Don Jones is the founder of ScriptingAnswers.com and the lead scripting guru at SAPIEN Technologies. He’s the author or more than twenty books on information technology, including Managing Windows with VBScript and WMI, Advanced VBScript for Windows Administrators, and Windows PowerShell: TFM. Don has written and spoken extensively about scripting and automation for years, including columns in REDMOND Magazine, MCPMag.com, Microsoft TechNet Magazine, and more, as well as a series of scripting-related Webinars for Microsoft TechNet. Don is a multiple recipient of Microsoft’s MVP Award, and one of the industry’s strongest advocates for Windows administrative automation.

Registration URL:

http://www.idera.com/Events/RegisterWC.aspx?EventID=192&s=EM_PSExpert _PSWC


June 30, 2011  3:13 PM

Scripting Guy discusses PAM modules

Richard Siddaway Richard Siddaway Profile: Richard Siddaway

My codeplex project publishing PowerShell Admin Modules (PAM) is discussed in this post

http://blogs.technet.com/b/heyscriptingguy/archive/2011/06/29/don-t-write-wmi-scripts-use-a-powershell-module.aspx

In particular the Get-OSInfo function from the PAMSysInfo module is heavily featured


June 30, 2011  2:19 PM

UK PowerShell Group–June 2011 PowerShell and Office – slides and scripts

Richard Siddaway Richard Siddaway Profile: Richard Siddaway

As promised on the Live Meeting the slides and scripts are now available at

https://skydrive.live.com/?wa=wsignin1.0&cid=43cfa46a74cf3e96#!/?cid=43cfa46a74cf3e96&sc=documents&uc=1&id=43CFA46A74CF3E96%212924!cid=43CFA46A74CF3E96&id=43CFA46A74CF3E96%212924


June 30, 2011  1:48 PM

UK PowerShell Group–July meeting advance warning

Richard Siddaway Richard Siddaway Profile: Richard Siddaway

The UK PowerShell group will be presenting a Live Meeting – Tuesday 26 July 2011 @ 7.30pm BST

Subject – PowerShell Remoting

More details to follow


June 29, 2011  12:46 PM

UK PowerShell UG–30 June 2011

Richard Siddaway Richard Siddaway Profile: Richard Siddaway

The rescheduled UG session (via Live Meeting) on using Office products with PowerShell is tomorrow. Details from

http://msmvps.com/blogs/richardsiddaway/archive/2011/06/21/rescheduled-ug-meeting.aspx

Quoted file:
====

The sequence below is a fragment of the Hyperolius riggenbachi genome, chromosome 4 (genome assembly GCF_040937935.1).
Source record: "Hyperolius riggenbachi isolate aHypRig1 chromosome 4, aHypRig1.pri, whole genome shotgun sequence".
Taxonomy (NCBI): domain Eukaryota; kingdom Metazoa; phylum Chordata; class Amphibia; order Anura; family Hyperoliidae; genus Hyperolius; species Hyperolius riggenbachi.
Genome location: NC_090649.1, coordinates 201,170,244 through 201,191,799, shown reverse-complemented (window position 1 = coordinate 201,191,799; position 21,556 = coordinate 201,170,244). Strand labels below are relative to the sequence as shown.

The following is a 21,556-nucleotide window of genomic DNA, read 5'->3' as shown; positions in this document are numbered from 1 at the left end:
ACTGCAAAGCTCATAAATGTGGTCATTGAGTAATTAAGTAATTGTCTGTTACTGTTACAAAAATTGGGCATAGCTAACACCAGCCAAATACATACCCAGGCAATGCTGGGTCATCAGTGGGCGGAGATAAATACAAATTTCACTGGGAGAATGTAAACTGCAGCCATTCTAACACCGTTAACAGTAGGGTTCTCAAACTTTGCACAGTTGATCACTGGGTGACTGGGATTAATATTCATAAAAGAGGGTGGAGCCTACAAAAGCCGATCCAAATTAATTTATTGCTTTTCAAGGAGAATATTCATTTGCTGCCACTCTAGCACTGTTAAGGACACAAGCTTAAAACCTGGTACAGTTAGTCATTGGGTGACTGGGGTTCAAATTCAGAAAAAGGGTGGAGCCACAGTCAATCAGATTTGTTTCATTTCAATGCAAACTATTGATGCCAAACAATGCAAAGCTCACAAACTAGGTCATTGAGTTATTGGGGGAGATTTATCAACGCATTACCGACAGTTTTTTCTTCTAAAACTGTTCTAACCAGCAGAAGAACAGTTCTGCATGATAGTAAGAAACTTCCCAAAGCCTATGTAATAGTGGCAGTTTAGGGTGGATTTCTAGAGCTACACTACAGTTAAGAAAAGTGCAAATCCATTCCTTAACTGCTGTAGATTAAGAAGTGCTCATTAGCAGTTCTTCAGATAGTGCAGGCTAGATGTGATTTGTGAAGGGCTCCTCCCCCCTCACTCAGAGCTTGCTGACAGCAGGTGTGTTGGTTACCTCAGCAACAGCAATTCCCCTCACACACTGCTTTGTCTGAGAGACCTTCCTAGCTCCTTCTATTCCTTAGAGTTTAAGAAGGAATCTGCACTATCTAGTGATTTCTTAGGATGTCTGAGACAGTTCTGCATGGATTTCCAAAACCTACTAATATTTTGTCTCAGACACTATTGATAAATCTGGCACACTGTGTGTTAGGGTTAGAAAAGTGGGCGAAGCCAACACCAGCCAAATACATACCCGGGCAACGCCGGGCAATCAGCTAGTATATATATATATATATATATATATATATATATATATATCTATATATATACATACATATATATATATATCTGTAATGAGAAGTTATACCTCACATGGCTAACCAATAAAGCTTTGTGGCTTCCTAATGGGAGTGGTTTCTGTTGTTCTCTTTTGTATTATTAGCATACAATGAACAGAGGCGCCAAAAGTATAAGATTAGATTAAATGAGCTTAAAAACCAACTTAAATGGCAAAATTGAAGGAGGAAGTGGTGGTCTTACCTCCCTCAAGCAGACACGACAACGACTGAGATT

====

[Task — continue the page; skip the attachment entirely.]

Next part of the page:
June 29, 2011  12:42 PM

Network Connection Ids

Richard Siddaway Richard Siddaway Profile: Richard Siddaway

Yesterday I was looking at changing a Network connection id (the name that shows in Network and Sharing Center when you look at the adapters). I kept getting an error – either COM or number of arguments depending if I was running locally or remotely.

I eventually realised that I must be using a connection id that already existed in the Registry.  I tracked them down to

HKLM:\SYSTEM\CurrentControlSet\Control\Network\{4D36E972-E325-11CE-BFC1-08002BE10318}

This works for Windows 7 and Windows 2008 R2. Please check for other Windows versions.

This produces a bunch of subkeys of the form

{F913D3B9-DBE4-455C-8926-10E24AB4E68A}

Each of these has a subkey Connection with a value of Name that we are interested in

function get-Registryconnectionid{             
[CmdletBinding()]             
param (             
   [string]$computer="."             
)             
BEGIN{}#begin             
PROCESS{            
            
Write-Verbose "Reading registry keys for IDs"            
$HKLM = 2147483650            
$key = "SYSTEM\CurrentControlSet\Control\Network\{4D36E972-E325-11CE-BFC1-08002BE10318}"            
$reg = [wmiclass]'\\.\root\default:StdRegprov'            
$subkeys = $reg.EnumKey($HKLM, $key)            
            
            
foreach ($name in $subkeys.snames){